Why most CIOs are underprepared for digital transformations

CIOs underestimate digital transformations in these eight key ways


Digital transformations have the power to bring companies into the 21st century with higher efficiency, better products, and a more streamlined approach. But most CIOs end up underestimating the demands of this process or are otherwise underprepared to execute it.

A botched digital transformation sometimes means increased costs and delays, which prevent the digital transformation from taking hold quickly or efficiently. But in worse scenarios, they can compromise the integrity and function of your business, relying on an imperfect system to handle the majority of your internal processes.

So why is it that CIOs are underprepared for digital transformations, and what can you do to avoid these pitfalls?

They prepare for digital optimization instead of digital transformation

Some CIOs misunderstand the true meaning of digital transformation, and instead lean toward digital optimization—a related, but distinct concept. A digital transformation is all about addressing universal business and operational challenges, using technology that completely changes your company. Digital optimization focuses on adopting digital tools that provide short-term boosts in productivity and/or revenue. For example, simply upgrading your staff’s devices to tablets, or switching to a new POS system isn’t a digital transformation—instead, they are single digital changes that are probably only going to have short-term results.

They don’t have (or underestimate) the budget

You know that digital transformations cost money, but too many CIOs underestimate the true costs of adoption—or don’t have the budget necessary to complete a full-scale transformation. They might have the approved budget to buy a fixed number of new devices, or to subscribe to a handful of new services, but there are far more, less easily measurable costs to consider. For example, you’ll need to incorporate the costs of integration, the cost of downtime you’ll need to have when upgrading your systems, and even the costs of training.

They aren’t prepared for training needs

Speaking of training, many CIOs underestimate just how much training will be necessary to get staff members up to speed on a new tech-based system. While some devices and software platforms are designed to be intuitive, and may only take a few hours to learn, when you change a traditional process that a team of hundreds (or more) has relied on for years, there’s going to be resistance. Some people will need extensive training, and others may actively fight against the new system. It takes weeks, and sometimes months, to get an entire team up to speed—and if you aren’t prepared with a specific rollout, orientation, and training program, it might take even longer.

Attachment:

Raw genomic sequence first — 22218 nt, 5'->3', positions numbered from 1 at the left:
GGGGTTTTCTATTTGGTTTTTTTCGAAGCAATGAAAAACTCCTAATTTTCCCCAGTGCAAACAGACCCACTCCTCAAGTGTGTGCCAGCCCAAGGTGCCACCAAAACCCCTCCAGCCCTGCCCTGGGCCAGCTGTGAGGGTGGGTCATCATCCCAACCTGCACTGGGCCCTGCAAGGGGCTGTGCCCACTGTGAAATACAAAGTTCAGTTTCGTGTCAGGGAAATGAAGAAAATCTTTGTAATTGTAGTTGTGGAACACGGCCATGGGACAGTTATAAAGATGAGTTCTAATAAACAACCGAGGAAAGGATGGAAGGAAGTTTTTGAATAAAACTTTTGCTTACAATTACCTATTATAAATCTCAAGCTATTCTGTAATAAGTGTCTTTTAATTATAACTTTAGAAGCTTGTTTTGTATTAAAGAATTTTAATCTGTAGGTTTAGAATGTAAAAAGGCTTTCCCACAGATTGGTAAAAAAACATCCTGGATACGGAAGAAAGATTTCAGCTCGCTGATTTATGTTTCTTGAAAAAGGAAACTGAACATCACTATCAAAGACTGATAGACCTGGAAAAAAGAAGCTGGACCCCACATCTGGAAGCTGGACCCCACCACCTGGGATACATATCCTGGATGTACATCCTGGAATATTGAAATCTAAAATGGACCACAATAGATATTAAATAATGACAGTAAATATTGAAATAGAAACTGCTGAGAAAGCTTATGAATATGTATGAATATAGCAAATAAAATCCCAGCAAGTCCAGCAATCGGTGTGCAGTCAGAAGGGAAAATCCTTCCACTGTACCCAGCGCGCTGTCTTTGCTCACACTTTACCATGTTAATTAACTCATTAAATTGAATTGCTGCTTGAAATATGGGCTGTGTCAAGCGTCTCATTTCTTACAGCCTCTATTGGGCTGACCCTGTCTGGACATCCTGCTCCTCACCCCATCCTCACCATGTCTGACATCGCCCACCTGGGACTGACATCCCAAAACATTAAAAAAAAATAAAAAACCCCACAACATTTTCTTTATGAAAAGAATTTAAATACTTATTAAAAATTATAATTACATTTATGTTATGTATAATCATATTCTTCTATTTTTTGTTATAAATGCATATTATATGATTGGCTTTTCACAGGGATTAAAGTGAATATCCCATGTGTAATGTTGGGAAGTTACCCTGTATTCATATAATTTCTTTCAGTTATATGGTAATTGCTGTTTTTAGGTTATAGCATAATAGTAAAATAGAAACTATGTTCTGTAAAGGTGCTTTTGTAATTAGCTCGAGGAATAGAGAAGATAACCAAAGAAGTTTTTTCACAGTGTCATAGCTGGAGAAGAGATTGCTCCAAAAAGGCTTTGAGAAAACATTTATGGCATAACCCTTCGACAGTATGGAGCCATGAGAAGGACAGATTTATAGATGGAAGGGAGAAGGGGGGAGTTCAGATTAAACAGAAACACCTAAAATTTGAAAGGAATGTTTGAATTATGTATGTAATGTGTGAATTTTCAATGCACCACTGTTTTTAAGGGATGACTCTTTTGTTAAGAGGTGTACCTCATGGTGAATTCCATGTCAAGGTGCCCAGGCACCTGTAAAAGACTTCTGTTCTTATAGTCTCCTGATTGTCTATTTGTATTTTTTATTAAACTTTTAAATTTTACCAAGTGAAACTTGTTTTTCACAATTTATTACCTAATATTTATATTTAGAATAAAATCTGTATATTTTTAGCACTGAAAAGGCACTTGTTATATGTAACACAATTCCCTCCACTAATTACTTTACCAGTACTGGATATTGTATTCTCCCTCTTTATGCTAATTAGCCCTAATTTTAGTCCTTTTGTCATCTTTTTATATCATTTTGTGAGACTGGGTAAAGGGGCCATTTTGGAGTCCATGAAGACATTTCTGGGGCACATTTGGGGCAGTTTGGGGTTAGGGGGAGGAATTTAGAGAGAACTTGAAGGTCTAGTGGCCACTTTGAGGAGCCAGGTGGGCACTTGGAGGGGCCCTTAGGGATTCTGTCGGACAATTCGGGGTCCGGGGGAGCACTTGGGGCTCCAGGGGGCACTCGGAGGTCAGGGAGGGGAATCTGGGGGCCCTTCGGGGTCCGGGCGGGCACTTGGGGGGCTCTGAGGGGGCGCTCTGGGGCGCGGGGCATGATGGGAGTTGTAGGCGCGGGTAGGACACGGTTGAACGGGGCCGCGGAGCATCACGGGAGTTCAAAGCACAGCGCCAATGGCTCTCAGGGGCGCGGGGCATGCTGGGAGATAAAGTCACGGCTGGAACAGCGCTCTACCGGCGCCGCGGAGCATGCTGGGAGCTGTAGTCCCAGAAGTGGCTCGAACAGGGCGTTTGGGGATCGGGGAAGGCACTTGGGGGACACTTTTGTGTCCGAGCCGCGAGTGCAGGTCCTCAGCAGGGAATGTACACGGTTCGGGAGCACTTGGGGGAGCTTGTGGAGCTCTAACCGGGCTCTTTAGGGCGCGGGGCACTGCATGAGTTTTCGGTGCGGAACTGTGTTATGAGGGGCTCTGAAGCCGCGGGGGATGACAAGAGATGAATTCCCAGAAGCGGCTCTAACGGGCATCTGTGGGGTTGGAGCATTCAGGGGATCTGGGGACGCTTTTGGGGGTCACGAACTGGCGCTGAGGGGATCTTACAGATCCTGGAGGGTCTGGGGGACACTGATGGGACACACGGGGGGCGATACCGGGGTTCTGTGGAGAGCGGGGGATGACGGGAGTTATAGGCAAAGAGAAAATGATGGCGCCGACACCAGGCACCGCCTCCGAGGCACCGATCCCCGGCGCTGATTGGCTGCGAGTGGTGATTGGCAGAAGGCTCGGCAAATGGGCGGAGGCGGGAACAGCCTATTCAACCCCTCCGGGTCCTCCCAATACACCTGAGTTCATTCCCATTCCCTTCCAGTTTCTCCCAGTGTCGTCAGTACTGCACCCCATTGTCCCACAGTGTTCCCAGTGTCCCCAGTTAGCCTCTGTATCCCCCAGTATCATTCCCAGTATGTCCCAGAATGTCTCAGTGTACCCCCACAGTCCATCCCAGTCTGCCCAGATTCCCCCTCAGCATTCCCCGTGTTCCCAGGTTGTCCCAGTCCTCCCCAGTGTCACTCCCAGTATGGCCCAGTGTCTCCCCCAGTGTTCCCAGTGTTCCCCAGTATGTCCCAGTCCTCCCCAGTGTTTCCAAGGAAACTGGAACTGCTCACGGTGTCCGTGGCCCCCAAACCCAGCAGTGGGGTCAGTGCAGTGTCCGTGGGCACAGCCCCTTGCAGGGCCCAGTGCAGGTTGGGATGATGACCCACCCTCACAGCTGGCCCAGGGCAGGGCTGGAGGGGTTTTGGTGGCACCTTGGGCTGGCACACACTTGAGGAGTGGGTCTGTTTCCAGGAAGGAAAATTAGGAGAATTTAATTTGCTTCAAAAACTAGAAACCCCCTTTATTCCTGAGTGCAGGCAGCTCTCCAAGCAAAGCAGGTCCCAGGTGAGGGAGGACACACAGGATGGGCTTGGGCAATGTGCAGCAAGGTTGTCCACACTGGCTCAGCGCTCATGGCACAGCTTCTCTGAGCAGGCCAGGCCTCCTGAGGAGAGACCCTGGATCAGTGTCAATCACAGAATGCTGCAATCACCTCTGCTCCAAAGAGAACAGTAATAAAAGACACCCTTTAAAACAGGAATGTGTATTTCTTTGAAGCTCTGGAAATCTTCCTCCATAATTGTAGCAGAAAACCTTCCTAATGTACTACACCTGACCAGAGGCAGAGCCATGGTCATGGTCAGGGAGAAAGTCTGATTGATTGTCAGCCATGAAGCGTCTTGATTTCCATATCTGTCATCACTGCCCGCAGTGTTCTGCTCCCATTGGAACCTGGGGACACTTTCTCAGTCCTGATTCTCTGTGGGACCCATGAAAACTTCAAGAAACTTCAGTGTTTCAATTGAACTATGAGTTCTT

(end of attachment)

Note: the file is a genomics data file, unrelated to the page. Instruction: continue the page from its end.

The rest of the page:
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They aren’t flexible

Your plan might look fantastic on paper, and it might even get off to a good start, but if you don’t leave some wiggle room for different upgrades or new changes, it’s going to come back to bite you. Eventually, you’ll realize one piece of your equation doesn’t fit, or that you don’t have the budget you thought to adopt a specific new solution; when this happens, you need to be prepared to pivot. Have contingency plans for every phase of the transformation.

They focus on short-term solutions

The goal of a digital transformation isn’t necessarily to “catch up” to modern technology; instead, it’s to establish a foundation for the company to continue growing as technology progresses. The rate of technological advancement tends to accelerate, which means it may only be a matter of years before today’s devices, software platforms, and best practices become obsolete. Instead of focusing on optimizing your company for today or the near future, focus on making it nimble enough to continue adapting to new tech in the future.

They underestimate the customer experience

Your tech upgrades might seem intuitive, or inherently better than your previous processes, but what do your customers think? Too many CIOs assume that customers will be happy with the change, or will understand it, without conducting the user behavior testing necessary to truly gauge their reactions. Be proactive, and use surveys and user tests to get a more accurate reading.

They copy the competition

When you see a company similar to yours undergoing a digital transformation, it’s tempting to adopt many of the same policies, upgrades, and approaches. However, you need to realize that every business is unique, and if you adopt the changes of a competitor, you won’t be able to optimize for your own strengths and weaknesses.

They do too much, too fast

Once you start building momentum, it’s easy to put pressure on yourself, and get motivated to launch even more technologies at a faster rate. However, if you do too much, too fast, it can lead to problems in your budget, training, and customer experience. Make sure to keep a careful, deliberate pace, and roll out new systems gradually when possible.

Implementing a digital transformation in a business is more work than most CIOs initially realize, but that doesn’t mean it’s an unconquerable challenge. As long as you’re prepared for contingencies, and you understand the common obstacles you may face along the way, you should be able to navigate this journey, and bring your company into the digital age.

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